Russians find justice scarce

August 27, 2006|By Erika Niedowski | Erika Niedowski,Sun Foreign Reporter

MOSCOW -- Aleksei Mikheyev couldn't bear the torture; he simply wanted to die.

He wanted to die so badly he flung himself out the second-story window of a police station in the Russian city of Nizhny Novgorod after being forced, he says, to confess to the rape and killing of a disappeared girl who turned up unharmed the very same day.

Police affixed metal clips to Mikheyev's earlobes and administered electric shocks, according to his account. They threatened to beat him and apply electric current to his genitals. The jump out the window, he hoped, would end his life. Instead, it broke his spine, leaving him paralyzed from the waist down.

That was nearly eight years ago. Seven months ago, Mikheyev became the first Russian to win a police torture case against his nation before Europe's highest human rights court.

Russians are increasingly turning to the European Court of Human Rights in their search for justice, claiming there's no justice to be had in a domestic court system that is hampered by inefficiency and in which decisions often have more to do with politics than the rule of law.

"People perceive of it as corrupt, very often, and they don't really trust their domestic institutions to provide them with protection or redress," said Ole Solvang, executive director of the Stichting Russian Justice Initiative, which has sent hundreds of cases to the court in Strasbourg, France. "The European Court is becoming a hope for many to achieve justice and redress."

Last year, Russians filed 8,781 petitions with the European Court, up from 7,855 the year before and 6,062 in 2003, according to court statistics. Many of the cases - which the court will hear only if all legal options have been exhausted at home - concern poor conditions in Russia's detention facilities, alleged human rights abuses in Chechnya and unenforced decisions by Russia's domestic courts in matters like state pension payments. In all but two of the 105 Russian cases the court ruled on between 1999 and last year, Russia was found to have committed at least one violation.

In a ruling last month in a case handled by Solvang's group, Russia was found responsible for the "disappearance" in 2000 in Chechnya of Khadzhi-Murat Yandiyev and ordered to pay more than $40,000 in damages to his mother. Television crews caught on film Col. Gen. Aleksandr Baranov telling soldiers who had captured the 25-year-old to "finish him off" and "shoot him."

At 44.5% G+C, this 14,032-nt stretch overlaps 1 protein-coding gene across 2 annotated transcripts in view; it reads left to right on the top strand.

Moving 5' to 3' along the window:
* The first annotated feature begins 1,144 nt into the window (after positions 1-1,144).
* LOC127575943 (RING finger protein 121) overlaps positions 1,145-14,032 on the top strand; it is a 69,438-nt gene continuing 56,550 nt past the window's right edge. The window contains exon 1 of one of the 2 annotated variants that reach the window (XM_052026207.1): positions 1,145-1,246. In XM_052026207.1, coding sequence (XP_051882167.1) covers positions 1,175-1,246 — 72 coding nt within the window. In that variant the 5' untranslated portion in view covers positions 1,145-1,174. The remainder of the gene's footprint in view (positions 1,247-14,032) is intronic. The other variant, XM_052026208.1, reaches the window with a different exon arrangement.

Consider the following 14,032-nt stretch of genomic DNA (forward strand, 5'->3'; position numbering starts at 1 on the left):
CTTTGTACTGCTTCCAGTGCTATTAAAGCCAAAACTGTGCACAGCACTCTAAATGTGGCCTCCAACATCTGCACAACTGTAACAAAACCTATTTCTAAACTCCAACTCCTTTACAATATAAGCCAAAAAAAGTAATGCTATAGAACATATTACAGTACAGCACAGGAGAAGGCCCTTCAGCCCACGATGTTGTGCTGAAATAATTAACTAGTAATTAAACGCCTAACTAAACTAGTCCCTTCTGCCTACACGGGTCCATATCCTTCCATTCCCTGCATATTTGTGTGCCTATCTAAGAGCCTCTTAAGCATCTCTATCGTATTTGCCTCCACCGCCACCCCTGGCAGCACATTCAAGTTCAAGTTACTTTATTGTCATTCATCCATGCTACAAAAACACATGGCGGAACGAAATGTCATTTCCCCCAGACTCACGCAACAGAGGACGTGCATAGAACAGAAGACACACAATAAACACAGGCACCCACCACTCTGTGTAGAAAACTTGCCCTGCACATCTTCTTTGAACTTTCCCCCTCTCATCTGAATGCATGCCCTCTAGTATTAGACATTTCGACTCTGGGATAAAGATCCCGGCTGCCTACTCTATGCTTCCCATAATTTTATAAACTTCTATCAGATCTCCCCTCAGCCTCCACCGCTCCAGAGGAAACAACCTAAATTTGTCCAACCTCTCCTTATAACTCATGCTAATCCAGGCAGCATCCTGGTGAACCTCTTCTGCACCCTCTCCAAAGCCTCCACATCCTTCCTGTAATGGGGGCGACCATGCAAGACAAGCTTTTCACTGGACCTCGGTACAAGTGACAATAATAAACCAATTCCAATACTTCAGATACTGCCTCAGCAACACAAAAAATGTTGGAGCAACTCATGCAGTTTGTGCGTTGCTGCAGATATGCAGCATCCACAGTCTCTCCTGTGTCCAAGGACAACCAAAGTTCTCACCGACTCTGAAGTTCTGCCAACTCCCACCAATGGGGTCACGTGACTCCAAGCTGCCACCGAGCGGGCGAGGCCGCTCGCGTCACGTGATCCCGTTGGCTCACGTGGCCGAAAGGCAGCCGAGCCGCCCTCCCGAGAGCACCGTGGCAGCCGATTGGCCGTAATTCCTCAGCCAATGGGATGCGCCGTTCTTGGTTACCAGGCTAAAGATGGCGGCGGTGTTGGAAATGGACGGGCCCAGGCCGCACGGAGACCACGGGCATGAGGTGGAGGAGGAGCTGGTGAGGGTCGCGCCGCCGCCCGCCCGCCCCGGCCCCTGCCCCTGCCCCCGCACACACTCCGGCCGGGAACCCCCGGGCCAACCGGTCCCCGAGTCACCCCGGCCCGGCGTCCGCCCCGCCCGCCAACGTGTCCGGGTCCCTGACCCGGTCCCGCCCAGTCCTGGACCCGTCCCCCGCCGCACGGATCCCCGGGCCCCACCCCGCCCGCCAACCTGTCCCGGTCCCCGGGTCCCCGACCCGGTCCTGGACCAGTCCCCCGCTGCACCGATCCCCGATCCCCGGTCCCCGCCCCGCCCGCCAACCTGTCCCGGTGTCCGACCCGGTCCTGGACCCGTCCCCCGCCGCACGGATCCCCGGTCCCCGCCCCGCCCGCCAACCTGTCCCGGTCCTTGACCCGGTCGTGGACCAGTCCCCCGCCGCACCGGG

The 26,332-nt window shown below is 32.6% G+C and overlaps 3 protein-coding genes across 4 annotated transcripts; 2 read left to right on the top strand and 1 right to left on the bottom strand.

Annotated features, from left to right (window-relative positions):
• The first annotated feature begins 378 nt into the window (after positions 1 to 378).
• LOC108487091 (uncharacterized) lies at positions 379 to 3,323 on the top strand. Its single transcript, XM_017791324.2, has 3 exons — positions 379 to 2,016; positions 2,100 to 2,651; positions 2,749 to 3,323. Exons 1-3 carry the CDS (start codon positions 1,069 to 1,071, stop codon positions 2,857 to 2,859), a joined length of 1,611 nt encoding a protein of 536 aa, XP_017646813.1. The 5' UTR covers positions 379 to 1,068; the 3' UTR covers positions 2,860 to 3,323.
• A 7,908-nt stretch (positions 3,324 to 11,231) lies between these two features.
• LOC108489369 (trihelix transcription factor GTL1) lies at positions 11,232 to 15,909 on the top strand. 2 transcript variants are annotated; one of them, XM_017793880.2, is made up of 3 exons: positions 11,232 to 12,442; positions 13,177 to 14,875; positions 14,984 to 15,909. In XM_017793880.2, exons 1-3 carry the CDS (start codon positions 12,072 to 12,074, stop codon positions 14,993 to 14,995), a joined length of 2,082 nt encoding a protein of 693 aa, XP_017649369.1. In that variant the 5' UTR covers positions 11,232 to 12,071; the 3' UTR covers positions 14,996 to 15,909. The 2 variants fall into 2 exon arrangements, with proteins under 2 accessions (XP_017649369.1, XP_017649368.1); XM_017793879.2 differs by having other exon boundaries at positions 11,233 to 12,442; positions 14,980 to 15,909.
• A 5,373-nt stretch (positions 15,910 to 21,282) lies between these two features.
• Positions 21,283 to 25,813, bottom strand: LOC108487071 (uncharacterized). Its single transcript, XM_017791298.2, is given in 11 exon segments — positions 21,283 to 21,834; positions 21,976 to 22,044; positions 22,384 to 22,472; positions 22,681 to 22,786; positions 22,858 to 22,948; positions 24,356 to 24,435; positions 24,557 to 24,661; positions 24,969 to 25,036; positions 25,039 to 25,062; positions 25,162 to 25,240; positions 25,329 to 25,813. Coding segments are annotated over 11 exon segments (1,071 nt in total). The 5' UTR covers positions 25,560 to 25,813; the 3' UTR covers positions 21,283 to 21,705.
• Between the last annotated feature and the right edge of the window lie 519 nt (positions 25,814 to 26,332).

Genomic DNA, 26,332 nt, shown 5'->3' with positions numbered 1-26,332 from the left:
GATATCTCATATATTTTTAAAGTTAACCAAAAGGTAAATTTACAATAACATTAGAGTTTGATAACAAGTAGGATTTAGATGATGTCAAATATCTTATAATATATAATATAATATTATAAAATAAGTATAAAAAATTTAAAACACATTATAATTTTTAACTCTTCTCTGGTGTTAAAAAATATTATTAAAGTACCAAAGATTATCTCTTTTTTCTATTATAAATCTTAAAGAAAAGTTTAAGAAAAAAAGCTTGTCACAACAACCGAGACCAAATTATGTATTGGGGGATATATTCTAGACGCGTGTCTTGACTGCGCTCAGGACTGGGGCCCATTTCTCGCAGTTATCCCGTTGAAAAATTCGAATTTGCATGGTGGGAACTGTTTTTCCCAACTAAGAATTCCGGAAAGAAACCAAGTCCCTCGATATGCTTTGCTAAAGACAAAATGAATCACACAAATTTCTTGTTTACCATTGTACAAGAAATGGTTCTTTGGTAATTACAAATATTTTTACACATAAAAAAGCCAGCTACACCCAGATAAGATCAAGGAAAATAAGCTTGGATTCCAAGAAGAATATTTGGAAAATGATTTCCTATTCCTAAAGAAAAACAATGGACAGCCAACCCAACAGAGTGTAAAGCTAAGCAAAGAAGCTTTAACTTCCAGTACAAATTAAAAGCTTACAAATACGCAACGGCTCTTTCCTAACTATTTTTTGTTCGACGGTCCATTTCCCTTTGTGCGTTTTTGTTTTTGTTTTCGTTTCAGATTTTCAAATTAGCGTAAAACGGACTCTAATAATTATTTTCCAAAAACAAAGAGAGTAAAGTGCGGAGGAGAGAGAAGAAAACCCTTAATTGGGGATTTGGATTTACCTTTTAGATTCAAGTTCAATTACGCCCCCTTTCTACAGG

Yandiyev has not been seen since and is presumed dead; Baranov has been promoted and oversees Russia's military forces in the North Caucasus region.

Human-rights activists say the ruling - the first by the court in a Chechen disappearance case - sets an important precedent for the 200 other disappearance cases pending. But their optimism is tempered by the reality of another, less encouraging precedent: Russia has not consistently implemented the court's judgments, failing in many cases to make fundamental systemic changes to prevent future breaches.

"Russia always pays the compensation," said Olga Sadovskaya, deputy chairwoman of the Committee Against Torture, which handled the torture case in Nizhny Novgorod, in which Mikheyev was awarded $320,000. "But we don't do anything on the national level in order to prevent the violations of the European Convention again."

Russia is one of 46 members of the Council of Europe, which created the predecessor to the European Court of Human Rights in 1959. Russia ratified the European human rights and anti-torture conventions in 1998.

Erik Jurgens, a Dutch delegate to the council's parliamentary assembly who monitors member-states' implementation of the court's judgments, visited Moscow in May as Russia assumed the council's rotating presidency. He was on a five-nation tour aimed at pressing those with problems fulfilling court decisions and instituting required reforms to do a better job.

Some progress has been made here on that front, including improving prison conditions, activists note. But government officials, including at the Foreign Ministry, have repeatedly criticized the court for what it calls politically motivated decisions and anti-Russian bias - charges Jurgens has dismissed.

Russian law provides for an independent judiciary, but the reality is often different. By one estimate, judges accepted over $200 million in bribes last year in exchange for favorable rulings, according to the U.S. State Department's annual human rights report on Russia. Justice system critics say some verdicts are in effect decided before a trial has begun.

Corruption is not the only problem. Some judges decide whether to grant arrest warrants based not on the facts but on the gravity of the accusation against a suspect, activists say. Some are reluctant to grant bail, which can leave innocent people sitting needlessly in jail. Some suspects have been held for months without being charged.

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